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sitcom

[sit-kom]
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noun Informal.
  1. situation comedy.
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Origin of sitcom

First recorded in 1960–65; by shortening
Dictionary.com Unabridged Based on the Random House Unabridged Dictionary, © Random House, Inc. 2018

Related Words

sitcomfunhumorsatirefarcepicnictakeofffunninessdrolleryinterludehooplacomicalitytravestyhilarityballburlesquewitticismslapstickvaudevillecamp

Examples from the Web for sitcom

Contemporary Examples

Historical Examples

  • They were looking at one another like a couple of googly-eyed kids at the end of a date in a sitcom.

    Makers

    Cory Doctorow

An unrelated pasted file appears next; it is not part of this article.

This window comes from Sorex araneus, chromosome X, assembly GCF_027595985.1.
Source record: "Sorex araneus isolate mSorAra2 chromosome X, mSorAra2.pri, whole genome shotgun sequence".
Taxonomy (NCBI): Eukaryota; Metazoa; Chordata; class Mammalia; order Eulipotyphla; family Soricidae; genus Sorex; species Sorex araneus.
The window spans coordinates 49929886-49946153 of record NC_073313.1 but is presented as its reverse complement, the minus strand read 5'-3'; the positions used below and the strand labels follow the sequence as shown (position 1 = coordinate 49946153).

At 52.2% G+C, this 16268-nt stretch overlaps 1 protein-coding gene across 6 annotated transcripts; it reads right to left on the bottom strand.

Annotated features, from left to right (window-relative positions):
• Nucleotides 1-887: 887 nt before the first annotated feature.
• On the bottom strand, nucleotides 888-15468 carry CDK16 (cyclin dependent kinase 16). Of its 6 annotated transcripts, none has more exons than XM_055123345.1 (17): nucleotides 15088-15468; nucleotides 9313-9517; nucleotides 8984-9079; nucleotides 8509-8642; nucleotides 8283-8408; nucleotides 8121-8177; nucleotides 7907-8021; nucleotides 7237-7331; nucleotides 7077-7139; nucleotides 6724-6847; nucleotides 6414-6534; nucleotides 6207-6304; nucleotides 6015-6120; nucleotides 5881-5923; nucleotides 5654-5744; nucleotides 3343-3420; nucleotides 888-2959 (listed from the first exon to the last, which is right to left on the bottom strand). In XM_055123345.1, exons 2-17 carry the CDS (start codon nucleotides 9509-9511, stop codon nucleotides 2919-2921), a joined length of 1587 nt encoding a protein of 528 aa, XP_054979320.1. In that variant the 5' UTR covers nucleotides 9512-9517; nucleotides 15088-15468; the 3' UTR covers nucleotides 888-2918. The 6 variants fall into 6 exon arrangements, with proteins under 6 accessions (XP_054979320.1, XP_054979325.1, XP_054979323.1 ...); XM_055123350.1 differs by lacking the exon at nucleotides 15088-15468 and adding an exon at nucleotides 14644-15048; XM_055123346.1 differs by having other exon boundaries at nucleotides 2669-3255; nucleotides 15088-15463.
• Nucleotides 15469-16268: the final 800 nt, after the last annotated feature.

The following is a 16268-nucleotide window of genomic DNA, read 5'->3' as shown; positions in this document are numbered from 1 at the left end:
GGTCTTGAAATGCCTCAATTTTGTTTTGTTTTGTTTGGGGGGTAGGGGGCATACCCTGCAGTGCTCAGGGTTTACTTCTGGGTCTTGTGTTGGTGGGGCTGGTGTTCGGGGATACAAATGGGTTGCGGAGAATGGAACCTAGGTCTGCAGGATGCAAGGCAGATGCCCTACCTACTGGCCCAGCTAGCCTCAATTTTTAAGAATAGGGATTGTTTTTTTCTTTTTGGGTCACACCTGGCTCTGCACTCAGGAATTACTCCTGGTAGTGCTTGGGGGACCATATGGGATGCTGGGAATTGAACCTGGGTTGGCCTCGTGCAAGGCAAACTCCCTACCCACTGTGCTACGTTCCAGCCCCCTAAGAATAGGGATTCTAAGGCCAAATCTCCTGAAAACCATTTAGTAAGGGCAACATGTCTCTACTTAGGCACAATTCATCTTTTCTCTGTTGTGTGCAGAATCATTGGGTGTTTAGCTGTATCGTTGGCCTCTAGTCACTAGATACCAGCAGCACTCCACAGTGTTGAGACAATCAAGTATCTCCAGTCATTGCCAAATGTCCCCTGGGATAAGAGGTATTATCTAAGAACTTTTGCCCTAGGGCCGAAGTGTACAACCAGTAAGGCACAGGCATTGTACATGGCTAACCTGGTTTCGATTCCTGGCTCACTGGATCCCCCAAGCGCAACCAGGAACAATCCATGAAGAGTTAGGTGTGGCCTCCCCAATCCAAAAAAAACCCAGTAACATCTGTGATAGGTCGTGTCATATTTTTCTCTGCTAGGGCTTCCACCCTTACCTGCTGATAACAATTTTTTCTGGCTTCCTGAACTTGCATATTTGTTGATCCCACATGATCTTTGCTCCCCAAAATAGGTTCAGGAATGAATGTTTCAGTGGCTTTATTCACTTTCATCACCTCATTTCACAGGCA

British Dictionary definitions for sitcom

sitcom

noun
  1. an informal term for situation comedy
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Collins English Dictionary - Complete & Unabridged 2012 Digital Edition © William Collins Sons & Co. Ltd. 1979, 1986 © HarperCollins Publishers 1998, 2000, 2003, 2005, 2006, 2007, 2009, 2012

Word Origin and History for sitcom

n.

1964, from the first elements of situation comedy, a phrase attested from 1953 of television shows, 1943 of radio programs; see situation.

Even Bing Crosby has succumbed to series TV and will appear in a sitcom as an electrical engineer who happens to break into song once a week. ["Life," Sept. 18, 1964]
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Online Etymology Dictionary, © 2010 Douglas Harper